Although some speculate that $25,000 is too low as a price, recent news from China hinted that Tesla was planning to produced a third EV model from its Shanghai Giga factory as early as 2022, with the price estimated between 160,000 CNY (24,800$) and 200,000 CNY (31,000$), which should be shipped around the world. Even though it will have less power or acceleration than other ‘regular’ models, its battery life will still be ranging between 350 km and 450 km.
Despite the company’s massive valuation, we still think that there are many better stocks to short in this environment than Tesla. The rising optimism amid the vaccination campaign and the reopening of the economy may halt the momentum in those mega-cap growth stocks in the near term, but social distancing norms combined with travel restrictions will certainly lead to more debt, higher liquidity and therefore higher equity markets.
After reaching a high of nearly 900 on January 25, the stock has been gradually consolidating in the past 3 weeks and seems on its way to retest its 762 support, which corresponds to the 23.6% Fibo retracement of the 328 – 896 range. We continue to think that further retracement could offer long-term investors an opportunity to buy the dip as we remain confident that the stock will break its 900 resistance in the coming weeks.
In this article, we highlight the fact that if people look at Tesla as one of the main companies of the future, then it would be also interesting to look at the stock performance relative to bitcoin, which could be seen as one of the currencies of the future, especially after the company has recently converted some of the cash in its balance sheet to bitcoin (1.5bn USD). In that case, Tesla stock price has been down (by over 50%) in the past 6 months.
In the past year, Tesla has been one of the main companies that benefited from the significant surge in global liquidity, which we calculate as the sum of the total assets of the 5 major central banks (Fed, ECB, BoJ, PBoC, BoE). The left chart shows that the 8-trillion-dollar rise in global liquidity last year levitated Tesla’s stock price from $100 to over $800, and the upside could be limited in the short run amid rising optimism over the vaccination campaign and the reopening of the economy as warmer days are getting closer.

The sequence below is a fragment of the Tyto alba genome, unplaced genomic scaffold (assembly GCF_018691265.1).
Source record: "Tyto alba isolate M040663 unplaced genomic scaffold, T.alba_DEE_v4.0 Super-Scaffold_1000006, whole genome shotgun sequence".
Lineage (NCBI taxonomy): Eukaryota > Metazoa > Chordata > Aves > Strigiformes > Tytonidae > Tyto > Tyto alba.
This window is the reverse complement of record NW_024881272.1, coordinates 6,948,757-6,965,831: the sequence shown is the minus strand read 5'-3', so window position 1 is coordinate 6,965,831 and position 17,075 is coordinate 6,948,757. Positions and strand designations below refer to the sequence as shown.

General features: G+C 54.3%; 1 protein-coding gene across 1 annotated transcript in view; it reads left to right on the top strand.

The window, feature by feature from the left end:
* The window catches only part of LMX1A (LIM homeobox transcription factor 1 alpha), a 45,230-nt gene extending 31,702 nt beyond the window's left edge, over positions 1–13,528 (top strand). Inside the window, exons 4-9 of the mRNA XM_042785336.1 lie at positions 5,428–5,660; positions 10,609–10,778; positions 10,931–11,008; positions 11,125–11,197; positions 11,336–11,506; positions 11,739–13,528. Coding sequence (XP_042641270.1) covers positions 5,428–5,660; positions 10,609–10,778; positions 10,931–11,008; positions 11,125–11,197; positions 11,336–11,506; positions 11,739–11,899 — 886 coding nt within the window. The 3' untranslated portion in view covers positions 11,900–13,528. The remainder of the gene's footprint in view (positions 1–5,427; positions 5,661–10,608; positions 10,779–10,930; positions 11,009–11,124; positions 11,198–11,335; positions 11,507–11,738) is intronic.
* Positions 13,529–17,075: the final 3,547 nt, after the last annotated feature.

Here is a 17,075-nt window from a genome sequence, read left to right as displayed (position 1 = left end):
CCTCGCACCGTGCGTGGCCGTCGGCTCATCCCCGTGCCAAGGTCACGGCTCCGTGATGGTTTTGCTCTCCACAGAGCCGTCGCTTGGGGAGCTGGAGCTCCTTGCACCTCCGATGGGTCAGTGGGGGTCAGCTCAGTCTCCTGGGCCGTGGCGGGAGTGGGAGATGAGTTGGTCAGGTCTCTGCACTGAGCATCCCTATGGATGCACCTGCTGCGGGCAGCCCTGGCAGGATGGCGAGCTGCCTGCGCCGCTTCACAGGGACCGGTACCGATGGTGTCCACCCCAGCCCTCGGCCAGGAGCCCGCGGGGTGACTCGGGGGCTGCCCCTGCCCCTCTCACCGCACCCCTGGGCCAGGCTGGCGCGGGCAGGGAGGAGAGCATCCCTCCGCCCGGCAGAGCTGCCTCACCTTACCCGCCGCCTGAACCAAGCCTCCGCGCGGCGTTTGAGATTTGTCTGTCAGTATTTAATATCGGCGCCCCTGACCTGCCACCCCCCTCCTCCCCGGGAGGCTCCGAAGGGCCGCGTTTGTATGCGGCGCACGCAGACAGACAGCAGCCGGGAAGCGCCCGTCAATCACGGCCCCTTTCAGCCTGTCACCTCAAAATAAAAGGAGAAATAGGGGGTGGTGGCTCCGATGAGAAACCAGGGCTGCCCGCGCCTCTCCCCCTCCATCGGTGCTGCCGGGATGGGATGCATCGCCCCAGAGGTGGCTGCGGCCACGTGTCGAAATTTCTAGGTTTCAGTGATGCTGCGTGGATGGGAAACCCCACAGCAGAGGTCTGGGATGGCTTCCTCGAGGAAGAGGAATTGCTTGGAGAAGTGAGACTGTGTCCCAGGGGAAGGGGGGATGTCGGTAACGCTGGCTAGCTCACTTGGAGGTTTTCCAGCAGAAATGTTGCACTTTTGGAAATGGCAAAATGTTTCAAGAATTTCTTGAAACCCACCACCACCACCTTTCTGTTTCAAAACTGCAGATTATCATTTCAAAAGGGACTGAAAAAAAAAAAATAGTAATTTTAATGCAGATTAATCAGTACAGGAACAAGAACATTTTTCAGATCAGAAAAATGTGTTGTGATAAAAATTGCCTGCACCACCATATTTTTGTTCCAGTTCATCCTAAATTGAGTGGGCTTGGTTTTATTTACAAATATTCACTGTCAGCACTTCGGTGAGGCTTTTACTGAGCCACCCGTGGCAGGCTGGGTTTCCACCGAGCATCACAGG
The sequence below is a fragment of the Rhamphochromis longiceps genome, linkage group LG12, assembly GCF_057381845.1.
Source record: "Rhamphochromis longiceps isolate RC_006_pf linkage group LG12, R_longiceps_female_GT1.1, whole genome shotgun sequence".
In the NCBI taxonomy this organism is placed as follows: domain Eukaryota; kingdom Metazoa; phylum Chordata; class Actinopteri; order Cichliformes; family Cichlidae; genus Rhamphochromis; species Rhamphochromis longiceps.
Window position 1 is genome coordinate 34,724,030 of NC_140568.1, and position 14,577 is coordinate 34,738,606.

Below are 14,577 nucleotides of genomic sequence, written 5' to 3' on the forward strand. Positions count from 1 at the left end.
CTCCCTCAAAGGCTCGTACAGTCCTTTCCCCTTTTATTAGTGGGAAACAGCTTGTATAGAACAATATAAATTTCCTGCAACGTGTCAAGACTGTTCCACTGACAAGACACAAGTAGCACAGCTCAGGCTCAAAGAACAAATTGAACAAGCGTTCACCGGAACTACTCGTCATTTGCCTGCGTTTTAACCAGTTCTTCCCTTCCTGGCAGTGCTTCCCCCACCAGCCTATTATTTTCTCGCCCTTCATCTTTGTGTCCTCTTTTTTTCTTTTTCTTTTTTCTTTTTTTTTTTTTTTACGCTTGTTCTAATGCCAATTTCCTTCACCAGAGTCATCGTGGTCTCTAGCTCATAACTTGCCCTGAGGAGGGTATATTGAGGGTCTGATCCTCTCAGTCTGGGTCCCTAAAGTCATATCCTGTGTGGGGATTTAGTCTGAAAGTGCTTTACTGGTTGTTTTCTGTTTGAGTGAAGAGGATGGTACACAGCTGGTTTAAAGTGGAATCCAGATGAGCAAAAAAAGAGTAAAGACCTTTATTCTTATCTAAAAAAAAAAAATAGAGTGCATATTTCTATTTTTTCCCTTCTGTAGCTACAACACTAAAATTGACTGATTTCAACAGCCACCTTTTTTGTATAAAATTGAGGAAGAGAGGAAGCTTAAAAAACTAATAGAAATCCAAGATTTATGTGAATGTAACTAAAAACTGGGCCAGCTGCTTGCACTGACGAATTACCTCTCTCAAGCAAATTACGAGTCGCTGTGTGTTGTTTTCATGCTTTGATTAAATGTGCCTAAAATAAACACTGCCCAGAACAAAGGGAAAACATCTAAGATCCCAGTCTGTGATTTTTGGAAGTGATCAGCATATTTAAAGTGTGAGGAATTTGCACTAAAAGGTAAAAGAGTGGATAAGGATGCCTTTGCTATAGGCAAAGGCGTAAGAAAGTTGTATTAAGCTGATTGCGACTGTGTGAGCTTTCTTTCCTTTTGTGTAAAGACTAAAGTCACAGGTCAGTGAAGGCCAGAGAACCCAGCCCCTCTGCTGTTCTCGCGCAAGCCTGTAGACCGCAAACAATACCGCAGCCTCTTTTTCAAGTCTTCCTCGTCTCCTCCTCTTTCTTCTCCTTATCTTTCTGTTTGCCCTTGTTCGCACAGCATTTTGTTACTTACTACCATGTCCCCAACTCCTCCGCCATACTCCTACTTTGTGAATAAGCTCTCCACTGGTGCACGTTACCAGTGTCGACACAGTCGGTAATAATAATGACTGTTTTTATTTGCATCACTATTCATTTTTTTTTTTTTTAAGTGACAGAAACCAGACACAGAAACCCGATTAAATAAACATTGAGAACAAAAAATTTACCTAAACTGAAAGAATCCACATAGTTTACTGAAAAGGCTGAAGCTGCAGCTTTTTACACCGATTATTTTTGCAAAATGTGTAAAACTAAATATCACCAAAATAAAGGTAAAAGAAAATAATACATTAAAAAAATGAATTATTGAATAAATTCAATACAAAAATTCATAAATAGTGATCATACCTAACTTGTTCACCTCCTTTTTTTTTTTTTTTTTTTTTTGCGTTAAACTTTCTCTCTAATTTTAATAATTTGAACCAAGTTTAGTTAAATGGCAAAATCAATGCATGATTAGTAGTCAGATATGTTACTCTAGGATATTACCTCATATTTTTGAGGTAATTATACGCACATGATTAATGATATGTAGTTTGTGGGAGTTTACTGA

What would Tesla share price be worth if we were to remove the 8tr USD of liquidity added in 2020? (most likely much lower…)
In the past few weeks, we have noticed that the ‘Short Dollar Trade’ has remained very crowded despite the positive bounce in the USD in January. According to the CFTC, total amount of net shorts is still standing at 257K contracts, a short USD position that is mainly concentrated against the Euro (165K contracts). Even though some investors argue that the CFTC CoT only shows a minor picture of the daily 5-trillion USD OTC FX market, it is still interesting to know the dynamics in the standardized market, especially when the positioning are standing at extreme levels.
We think that the rise of uncertainty in 2021 amid elevated restrictions and travel bans between ‘high-risk’ countries may increase demand for traditional safe such as the greenback and that the lack of economic activity in the Euro area could lead to a rise in political uncertainty, which should weigh on the single currency in the near to medium term. Figure 2 (right frame) shows that rising uncertainty has historically led to a higher Dollar against most currencies.
While the Fed is expected to purchase 240bn USD of Treasuries each quarter in 2021, net Treasury supply is estimated to be significantly higher at around 600bn USD per quarter (2.5 times higher); and this does not even include the recent 1.9tr USD Biden proposal. Even if the Biden administration does not end up being as aggressive as initially proposed, even a 1-trillion-dollar ‘stimulus’ program will significantly increase the divergence between net Treasury issuance and net Fed purchases.
What will happen to US interest rates in 2021? On one hand, we know that long-term interest rates cannot rise too much from current levels as a significant (upside) move in the 10Y yield could end up having a dramatic impact on the equity and/or corporate bond markets. On the other hand, if the Fed goes ‘all in’ and matches 1-to-1 the net issuance of US Treasuries as they did in 2020, other central banks (i.e. ECB, BoJ) will have no other choice than to fight the USD depreciation as policymakers will certainly not let their currency appreciate indefinitely.